Updates on bills


Update on three of my bills:
1. My German Heritage Corridor legislation, HB 200, which adds Perry County to the existing corridor was voted out of Tourism committee unanimously and will now move to the Rules committee.
2. HB 487 designates the Missouri portion of the new bridge (Chester Bridge) on State Highway 51 as the “Don Welge Memorial Bridge”. HB 487 was voted unanimously out of the Transportation Infrastructure committee and now will go to Consent committee.
3. On Monday, February 27th, our Ste. Genevieve mining bill, HB 982, will be in Executive session in the Rural Community Development Committee. No testimony is allowed in Executive sessions, but the committee will vote on the bill.
Workforce Development Bill (HB 417)
This bill, subject to appropriations, would allow the Department of Economic Development to award grants to qualifying employers for each employee or prospective employee who obtains upskill credentials. Credentials under the program could include for example; manufacturing technology, cybersecurity, blueprint reading, medical assistants, pharmacy technician and medical records coding.
I think this program allows businesses to do something that is vitally important right now and that is to grow their own workers. Under the bill, the department could award up to $6 million per fiscal year for upskill training. Each employer could receive up to $2,000 for each employee who obtains upskill credentials. The bill would cap the total an employer could receive at $30,000 per fiscal year.
The funding, would also be distributed evenly among small, medium, and large employers. I wanted to make sure the mom and pop shops get a chance to upskill their workers just like the large corporations; to try to grow their own workers to make their business more successful.
The bill now moves to the Senate for consideration.
Motor Vehicle Sales Tax Collection (HB 415)
Car buyers would pay their sales tax at the dealership rather than a Department of Revenue (DOR) fee office. With a first-round voice vote, we approved the bill that would streamline the process for consumers and help eliminate approximately 90 percent of the temporary tag abuse seen in the state.

The way the process will work is that you will go into the dealership, you’ll do all of your paperwork. You will leave with a temp tag, which will start the ball rolling for DOR to issue your plates and you will receive them in the mail.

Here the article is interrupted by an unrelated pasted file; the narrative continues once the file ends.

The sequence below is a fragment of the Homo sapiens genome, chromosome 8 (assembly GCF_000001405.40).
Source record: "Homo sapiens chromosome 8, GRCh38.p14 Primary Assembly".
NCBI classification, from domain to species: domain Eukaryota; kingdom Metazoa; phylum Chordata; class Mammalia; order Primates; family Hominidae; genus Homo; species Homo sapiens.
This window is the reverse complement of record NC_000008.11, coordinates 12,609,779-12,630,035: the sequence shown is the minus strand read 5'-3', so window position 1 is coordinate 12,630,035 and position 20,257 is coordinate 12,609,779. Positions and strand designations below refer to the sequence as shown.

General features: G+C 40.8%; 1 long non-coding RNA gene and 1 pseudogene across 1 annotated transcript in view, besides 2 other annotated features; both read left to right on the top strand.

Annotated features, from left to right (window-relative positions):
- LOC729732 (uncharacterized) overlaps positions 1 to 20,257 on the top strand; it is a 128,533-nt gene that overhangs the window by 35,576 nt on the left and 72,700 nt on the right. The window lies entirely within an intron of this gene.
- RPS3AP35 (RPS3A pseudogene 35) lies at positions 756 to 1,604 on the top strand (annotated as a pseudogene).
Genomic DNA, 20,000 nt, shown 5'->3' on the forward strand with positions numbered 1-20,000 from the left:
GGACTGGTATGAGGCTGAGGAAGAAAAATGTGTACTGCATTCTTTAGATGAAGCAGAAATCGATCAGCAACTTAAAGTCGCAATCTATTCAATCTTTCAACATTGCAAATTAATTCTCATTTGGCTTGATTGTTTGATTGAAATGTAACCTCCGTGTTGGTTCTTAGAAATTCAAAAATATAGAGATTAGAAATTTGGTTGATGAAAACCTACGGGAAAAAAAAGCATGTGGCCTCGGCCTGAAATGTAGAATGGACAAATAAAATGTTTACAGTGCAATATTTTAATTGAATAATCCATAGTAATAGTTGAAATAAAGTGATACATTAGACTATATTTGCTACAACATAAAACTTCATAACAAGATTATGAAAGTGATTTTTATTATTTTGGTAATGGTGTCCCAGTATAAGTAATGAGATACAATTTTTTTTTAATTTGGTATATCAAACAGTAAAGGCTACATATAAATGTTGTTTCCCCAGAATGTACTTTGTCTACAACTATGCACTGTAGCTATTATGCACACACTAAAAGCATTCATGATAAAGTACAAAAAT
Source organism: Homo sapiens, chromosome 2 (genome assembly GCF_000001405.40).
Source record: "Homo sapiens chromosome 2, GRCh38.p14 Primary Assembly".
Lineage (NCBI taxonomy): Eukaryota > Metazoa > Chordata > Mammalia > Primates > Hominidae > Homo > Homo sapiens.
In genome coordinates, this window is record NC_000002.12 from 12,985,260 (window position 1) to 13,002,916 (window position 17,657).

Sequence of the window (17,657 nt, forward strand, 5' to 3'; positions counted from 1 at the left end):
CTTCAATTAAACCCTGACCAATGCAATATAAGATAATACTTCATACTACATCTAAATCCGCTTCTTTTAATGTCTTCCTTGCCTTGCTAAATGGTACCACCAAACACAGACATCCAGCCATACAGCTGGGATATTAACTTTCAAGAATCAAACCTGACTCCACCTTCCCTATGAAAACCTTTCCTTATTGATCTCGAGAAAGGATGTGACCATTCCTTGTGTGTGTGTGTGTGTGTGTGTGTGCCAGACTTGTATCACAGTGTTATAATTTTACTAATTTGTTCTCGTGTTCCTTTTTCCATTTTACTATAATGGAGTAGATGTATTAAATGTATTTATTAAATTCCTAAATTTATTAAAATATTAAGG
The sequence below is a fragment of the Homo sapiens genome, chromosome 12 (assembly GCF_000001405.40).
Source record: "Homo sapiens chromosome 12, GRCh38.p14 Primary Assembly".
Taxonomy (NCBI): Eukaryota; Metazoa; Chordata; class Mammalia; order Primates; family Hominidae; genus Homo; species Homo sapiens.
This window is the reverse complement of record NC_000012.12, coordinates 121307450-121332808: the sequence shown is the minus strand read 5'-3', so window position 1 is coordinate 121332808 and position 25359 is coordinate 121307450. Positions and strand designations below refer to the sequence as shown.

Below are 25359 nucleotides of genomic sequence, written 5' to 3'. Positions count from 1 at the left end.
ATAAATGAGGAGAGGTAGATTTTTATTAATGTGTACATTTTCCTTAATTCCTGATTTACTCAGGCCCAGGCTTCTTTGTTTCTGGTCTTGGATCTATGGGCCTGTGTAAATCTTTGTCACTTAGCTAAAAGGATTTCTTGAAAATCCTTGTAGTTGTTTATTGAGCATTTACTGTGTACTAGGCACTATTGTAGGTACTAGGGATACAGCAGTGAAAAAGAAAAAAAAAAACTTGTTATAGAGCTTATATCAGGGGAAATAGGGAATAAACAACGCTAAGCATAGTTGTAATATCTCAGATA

The vehicle sales tax is the only sales tax not collected at the point of sale. This legislation would put Missouri in line with the other 47 states who require dealerships to collect the vehicle sales tax.
The bill now requires another vote in the House before moving to the Senate.
Improve Pay for Kansas City Police Officers (HBs 640 & 729)
This bill will help the Kansas City Police Department attract and retain the very best law enforcement personnel. By a vote of 151-3, the members of the Missouri House gave overwhelming bipartisan approval to allow the department to offer better pay to officers and the chief of police.
The bill would also eliminate the existing salary ceilings for police officers, computed according to rank, and empower the board to use the salary minimums as a base in pay ranges for officers in crafting their comprehensive pay schedule program.
To state it as simply as I can, we are transferring this power to the Kansas City Police Board of Commissioners. They will set the salary schedule. The hope is that they will set a compensation package that will give all officers up and down the line a pay increase and hopefully a very, very competitive salary schedule that will help with retention and recruitment for the Kansas City Police Department.
House Speaker Calls for Immediate Resignation of St. Louis Circuit Attorney
Following the horrific tragedy suffered by a young woman visiting St. Louis for a volleyball tournament, House Speaker Dean Plocher joined Attorney General Andrew Bailey and other elected officials to call for the immediate resignation of St. Louis Circuit Attorney Kim Gardner.
Janae Edmondson, who was visiting St. Louis from Tennessee, was stuck and severely injured in a collision caused by a motorist who had repeatedly violated his bond conditions on earlier charges. The accident resulted in the teenage volleyball player having both of her legs amputated. Elected officials from both parties responded to the tragedy with thoughts and prayers for Edmondson and her family, but also with outrage that Gardner’s office had failed to keep the motorist, who caused the accident, off the streets.
We have already supported legislation (HB 301) to help deal with the rampant crime problem in St. Louis. The bill would allow the governor to appoint a special prosecutor to deal with the enormous backlog of unprosecuted criminal cases in a city that is considered one of the nation’s most dangerous.